Family remembers Kilah Davenport

INDIAN TRAIL – Kilah Davenport, the 4-year-old girl who was the inspiration behind North Carolina child abuse legislation Kilah’s Law, died last week.

Kilah Davenport

Kilah Davenport

Leslie Davenport, Kilah’s grandmother, said Kilah stopped breathing on the afternoon of Thursday, March 13. Her mother, Kirbi Davenport, administered CPR but was unable to revive her. Kilah was transported to Northwest Medical Center, where she was pronounced dead shortly after 6 p.m.

“Kirbi worked so hard to save Kilah’s life that day,” Leslie Davenport said. “… Kilah was like my own child – we cared for her like her mom cared for her. It’s like I’m losing a child, too.”

Kilah’s death occurred just two weeks after her stepfather, Joshua Houser, was sentenced to 92 to 123 months in prison – the maximum penalty for felony child abuse in North Carolina at the time of his arrest. Prosecutors alleged Houser beat then-3-year-old Kilah in May 2012, causing a fractured skull, broken collarbone and damage to 93 percent of her brain. The family was in Indian Trail at the time of the incident.

Kilah originally was not expected to survive more than 48 hours after the incident, but began making slow but steady progress following multiple surgeries. Her health deteriorated in recent months, however, and she recently spent time in the hospital due to some slight seizure activity and other health issues, her grandmother said.

Davenport said she’s been told there may be a chance Houser could be charged with murder, but results from an autopsy would have to show Kilah’s death was directly related to injuries sustained from the beating. Doctors aren’t sure what caused Kilah’s death, and autopsy results were not available by Union County Weekly’s press deadline.

“It’s going to be a very tedious process,” Davenport said of the autopsy and potential subsequent murder charges. “If it’s God’s will, it will happen.”

Kilah’s family has been vocal since she was injured in supporting changes to child abuse laws in North Carolina and across the United States. The Davenports, along with Justice For All Coalition founder Jeff Gerber and legislators across North Carolina, successfully campaigned for Kilah’s Law – a state legislation requiring felony child abusers to receive a prison sentence of 25 years to life. The maximum sentence previously was four to eight years.

N.C. Gov. Pat McCrory officially signed the bill into law April 24, 2013. The law, however, could not apply to Houser because Kilah’s injuries occurred before the legislation was adopted.

Kilah’s case also has been a driving force behind the Kilah Davenport Child Protection Act – a federal bill designed to put pressure on states to implement stricter child abuse punishments. If passed, the law would require states to disclose their sentencing guidelines for felony child abuse to the U.S. attorney general within a six-month period.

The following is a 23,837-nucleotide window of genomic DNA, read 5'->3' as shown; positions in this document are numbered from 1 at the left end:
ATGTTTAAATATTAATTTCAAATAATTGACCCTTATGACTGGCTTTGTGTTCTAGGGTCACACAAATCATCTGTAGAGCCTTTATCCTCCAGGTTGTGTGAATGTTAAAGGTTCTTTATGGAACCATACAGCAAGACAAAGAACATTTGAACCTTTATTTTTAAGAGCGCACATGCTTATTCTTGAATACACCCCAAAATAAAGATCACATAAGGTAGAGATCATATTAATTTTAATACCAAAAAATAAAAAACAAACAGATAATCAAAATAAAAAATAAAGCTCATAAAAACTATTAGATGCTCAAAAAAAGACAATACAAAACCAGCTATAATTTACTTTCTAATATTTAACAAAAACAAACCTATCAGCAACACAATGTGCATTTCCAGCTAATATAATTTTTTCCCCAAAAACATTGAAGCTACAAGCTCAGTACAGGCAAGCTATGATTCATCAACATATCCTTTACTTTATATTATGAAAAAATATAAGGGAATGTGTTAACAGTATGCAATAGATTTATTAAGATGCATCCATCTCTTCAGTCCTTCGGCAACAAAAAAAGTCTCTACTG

“The nickname is the ‘shame bill,’” Gerber said. “It will shame the states that have lenient guidelines (for felony child abuse). The findings will be published and exposed to the U.S. Congress as far as which states do not take felony child abuse seriously.”

The U.S. House of Representatives unanimously passed the bill late last year. The bill currently is waiting in a Senate committee, but Gerber, North Carolina’s U.S. Rep. Robert Pittenger, U.S. Sens. Richard Burr and Kay Hagan and other government officials are working to expedite the
process.

“Sweet Kilah will not die in vain,” Pittenger said last week in a news release.  “She suffered too much, and her family worked too hard for this common sense legislation to get buried in Washington politics … My hope is the Senate will take quick action in honor and memory of Kilah.”

Kilah’s family plans to continue fighting in the name of their lost loved one and child abuse victims across the country so felony child abusers receive justice, they said.

“We want people to realize that this can happen to anybody at any minute,” Leslie Davenport said. “If (Kilah’s) mom or her (grandfather) or me had known that this man (Houser) was going to do this to her, she never would have been there.”

Davenport also wants her granddaughter to be remembered not just for what happened to her, but also for “her smile and her laughter.”

“Kilah was just a beautiful little soul, inside and out,” Davenport said. “… We want Kilah to be the face of stopping abuse, and to remember her for that beautiful smile.”

Kilah’s family will celebrate her life Saturday, March 22, at 2:30 p.m. at The Oaks Events, 628 N.C. 24 in Midland. The family requests people donate in Kilah’s name to the Kilah Davenport Foundation, a nonprofit that provides assistance to child abuse victims and their families, while also spreading awareness of child abuse.

Find more information at www.kilah
davenportfoundation.com.

 

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